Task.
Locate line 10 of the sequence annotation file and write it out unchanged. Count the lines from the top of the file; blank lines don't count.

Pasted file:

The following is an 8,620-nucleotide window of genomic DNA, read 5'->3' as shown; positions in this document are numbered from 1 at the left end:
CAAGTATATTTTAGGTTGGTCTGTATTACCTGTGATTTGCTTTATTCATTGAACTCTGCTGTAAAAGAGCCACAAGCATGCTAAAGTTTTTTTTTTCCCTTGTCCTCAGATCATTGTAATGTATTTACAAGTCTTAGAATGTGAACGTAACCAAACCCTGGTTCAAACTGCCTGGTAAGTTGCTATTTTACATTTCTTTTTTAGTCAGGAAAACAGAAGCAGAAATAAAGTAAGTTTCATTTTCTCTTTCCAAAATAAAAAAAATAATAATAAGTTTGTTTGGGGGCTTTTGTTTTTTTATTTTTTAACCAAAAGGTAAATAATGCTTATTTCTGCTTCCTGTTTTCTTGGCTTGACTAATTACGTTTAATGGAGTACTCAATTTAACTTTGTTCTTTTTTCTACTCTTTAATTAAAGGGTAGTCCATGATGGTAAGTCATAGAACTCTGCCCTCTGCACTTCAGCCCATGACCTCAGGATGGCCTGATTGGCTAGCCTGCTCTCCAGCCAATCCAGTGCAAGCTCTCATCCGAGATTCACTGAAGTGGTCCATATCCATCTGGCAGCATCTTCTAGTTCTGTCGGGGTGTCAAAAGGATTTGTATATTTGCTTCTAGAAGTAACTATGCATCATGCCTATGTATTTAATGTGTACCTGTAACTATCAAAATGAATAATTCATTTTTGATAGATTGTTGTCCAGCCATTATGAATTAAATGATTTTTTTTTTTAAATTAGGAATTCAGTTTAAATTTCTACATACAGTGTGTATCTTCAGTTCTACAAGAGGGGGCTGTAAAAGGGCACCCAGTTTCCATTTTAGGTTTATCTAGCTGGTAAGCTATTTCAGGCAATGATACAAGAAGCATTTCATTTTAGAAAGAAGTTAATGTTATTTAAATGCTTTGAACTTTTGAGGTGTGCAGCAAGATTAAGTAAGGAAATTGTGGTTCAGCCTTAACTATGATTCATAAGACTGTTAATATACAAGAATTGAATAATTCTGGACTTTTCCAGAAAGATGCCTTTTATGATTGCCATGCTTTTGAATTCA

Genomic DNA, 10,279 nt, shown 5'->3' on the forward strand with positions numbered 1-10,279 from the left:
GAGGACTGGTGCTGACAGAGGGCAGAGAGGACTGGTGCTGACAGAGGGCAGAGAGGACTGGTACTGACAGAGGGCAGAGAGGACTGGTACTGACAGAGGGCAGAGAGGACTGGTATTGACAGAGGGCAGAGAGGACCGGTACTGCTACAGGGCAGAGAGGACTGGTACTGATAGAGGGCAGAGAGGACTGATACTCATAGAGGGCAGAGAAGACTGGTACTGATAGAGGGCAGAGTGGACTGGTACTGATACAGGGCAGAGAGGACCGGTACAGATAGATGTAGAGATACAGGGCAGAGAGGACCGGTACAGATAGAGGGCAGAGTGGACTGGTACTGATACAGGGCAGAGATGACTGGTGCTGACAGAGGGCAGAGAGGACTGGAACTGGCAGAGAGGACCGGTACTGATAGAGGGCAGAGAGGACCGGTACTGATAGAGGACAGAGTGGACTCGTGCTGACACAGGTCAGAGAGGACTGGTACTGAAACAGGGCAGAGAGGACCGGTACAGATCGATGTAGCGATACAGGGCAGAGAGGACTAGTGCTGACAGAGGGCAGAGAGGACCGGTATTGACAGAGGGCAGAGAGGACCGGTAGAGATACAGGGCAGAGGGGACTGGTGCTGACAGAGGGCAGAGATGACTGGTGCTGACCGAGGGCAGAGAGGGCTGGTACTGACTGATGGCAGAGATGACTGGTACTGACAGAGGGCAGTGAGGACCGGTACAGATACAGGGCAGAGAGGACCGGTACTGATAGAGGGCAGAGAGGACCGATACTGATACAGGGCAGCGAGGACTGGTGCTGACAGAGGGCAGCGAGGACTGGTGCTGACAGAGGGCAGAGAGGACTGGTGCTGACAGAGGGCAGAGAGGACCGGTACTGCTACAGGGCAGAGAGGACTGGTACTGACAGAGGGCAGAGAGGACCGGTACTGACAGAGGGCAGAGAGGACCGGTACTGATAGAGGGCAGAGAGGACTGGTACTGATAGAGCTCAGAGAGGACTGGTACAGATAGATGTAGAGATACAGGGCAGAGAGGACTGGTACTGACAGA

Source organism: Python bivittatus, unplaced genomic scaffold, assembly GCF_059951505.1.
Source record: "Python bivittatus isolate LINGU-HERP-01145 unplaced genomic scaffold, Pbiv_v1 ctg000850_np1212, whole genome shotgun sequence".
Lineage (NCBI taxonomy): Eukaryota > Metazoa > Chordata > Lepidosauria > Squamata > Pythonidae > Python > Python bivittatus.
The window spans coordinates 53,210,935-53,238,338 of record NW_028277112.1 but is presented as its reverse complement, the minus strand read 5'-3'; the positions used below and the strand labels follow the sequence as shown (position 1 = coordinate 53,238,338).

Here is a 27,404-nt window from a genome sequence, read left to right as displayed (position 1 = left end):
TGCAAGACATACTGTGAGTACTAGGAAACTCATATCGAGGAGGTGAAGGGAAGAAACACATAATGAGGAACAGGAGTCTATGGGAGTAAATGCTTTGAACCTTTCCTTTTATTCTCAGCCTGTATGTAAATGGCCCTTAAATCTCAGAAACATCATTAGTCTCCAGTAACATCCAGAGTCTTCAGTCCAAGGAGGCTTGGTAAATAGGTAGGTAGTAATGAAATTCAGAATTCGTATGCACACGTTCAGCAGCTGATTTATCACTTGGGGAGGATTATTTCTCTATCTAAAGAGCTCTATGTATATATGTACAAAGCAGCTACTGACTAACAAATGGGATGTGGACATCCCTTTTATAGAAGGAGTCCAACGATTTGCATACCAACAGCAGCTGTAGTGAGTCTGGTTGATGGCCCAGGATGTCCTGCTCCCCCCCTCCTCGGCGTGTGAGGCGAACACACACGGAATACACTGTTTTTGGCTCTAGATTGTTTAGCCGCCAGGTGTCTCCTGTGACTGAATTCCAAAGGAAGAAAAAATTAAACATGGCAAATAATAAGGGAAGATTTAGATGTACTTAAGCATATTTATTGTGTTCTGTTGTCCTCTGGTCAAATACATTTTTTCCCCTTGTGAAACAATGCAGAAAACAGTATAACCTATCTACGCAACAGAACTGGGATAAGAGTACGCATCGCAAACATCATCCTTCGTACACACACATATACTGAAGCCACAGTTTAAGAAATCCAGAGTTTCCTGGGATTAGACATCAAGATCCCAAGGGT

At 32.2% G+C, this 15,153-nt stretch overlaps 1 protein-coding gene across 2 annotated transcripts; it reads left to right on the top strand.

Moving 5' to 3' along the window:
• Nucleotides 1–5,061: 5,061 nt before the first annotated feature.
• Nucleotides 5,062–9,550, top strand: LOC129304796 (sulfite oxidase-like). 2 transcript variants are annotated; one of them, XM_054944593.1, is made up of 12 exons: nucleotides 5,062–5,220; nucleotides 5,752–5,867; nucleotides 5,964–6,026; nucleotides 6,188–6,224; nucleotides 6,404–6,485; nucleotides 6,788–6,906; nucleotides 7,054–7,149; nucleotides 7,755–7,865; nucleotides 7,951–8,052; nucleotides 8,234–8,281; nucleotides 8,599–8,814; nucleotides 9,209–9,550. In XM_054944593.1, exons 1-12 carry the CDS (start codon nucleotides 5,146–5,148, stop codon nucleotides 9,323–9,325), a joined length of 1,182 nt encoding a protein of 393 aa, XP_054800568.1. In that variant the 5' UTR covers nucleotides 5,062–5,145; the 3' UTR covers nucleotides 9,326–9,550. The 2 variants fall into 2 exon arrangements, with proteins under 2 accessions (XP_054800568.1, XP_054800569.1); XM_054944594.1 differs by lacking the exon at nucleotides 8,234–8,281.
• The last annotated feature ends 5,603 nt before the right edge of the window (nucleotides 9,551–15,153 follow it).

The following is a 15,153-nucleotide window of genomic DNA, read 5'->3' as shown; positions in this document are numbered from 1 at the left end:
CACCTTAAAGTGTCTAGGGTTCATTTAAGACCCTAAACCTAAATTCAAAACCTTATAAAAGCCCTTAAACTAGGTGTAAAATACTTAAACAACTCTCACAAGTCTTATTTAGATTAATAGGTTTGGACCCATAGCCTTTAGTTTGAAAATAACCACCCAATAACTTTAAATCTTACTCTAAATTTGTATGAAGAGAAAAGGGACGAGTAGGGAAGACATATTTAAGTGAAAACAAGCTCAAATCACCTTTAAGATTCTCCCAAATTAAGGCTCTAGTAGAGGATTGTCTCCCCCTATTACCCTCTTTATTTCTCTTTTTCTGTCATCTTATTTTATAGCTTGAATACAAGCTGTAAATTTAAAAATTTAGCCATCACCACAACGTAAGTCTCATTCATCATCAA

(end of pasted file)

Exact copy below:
TGCAAGACATACTGTGAGTACTAGGAAACTCATATCGAGGAGGTGAAGGGAAGAAACACATAATGAGGAACAGGAGTCTATGGGAGTAAATGCTTTGAACCTTTCCTTTTATTCTCAGCCTGTATGTAAATGGCCCTTAAATCTCAGAAACATCATTAGTCTCCAGTAACATCCAGAGTCTTCAGTCCAAGGAGGCTTGGTAAATAGGTAGGTAGTAATGAAATTCAGAATTCGTATGCACACGTTCAGCAGCTGATTTATCACTTGGGGAGGATTATTTCTCTATCTAAAGAGCTCTATGTATATATGTACAAAGCAGCTACTGACTAACAAATGGGATGTGGACATCCCTTTTATAGAAGGAGTCCAACGATTTGCATACCAACAGCAGCTGTAGTGAGTCTGGTTGATGGCCCAGGATGTCCTGCTCCCCCCCTCCTCGGCGTGTGAGGCGAACACACACGGAATACACTGTTTTTGGCTCTAGATTGTTTAGCCGCCAGGTGTCTCCTGTGACTGAATTCCAAAGGAAGAAAAAATTAAACATGGCAAATAATAAGGGAAGATTTAGATGTACTTAAGCATATTTATTGTGTTCTGTTGTCCTCTGGTCAAATACATTTTTTCCCCTTGTGAAACAATGCAGAAAACAGTATAACCTATCTACGCAACAGAACTGGGATAAGAGTACGCATCGCAAACATCATCCTTCGTACACACACATATACTGAAGCCACAGTTTAAGAAATCCAGAGTTTCCTGGGATTAGACATCAAGATCCCAAGGGT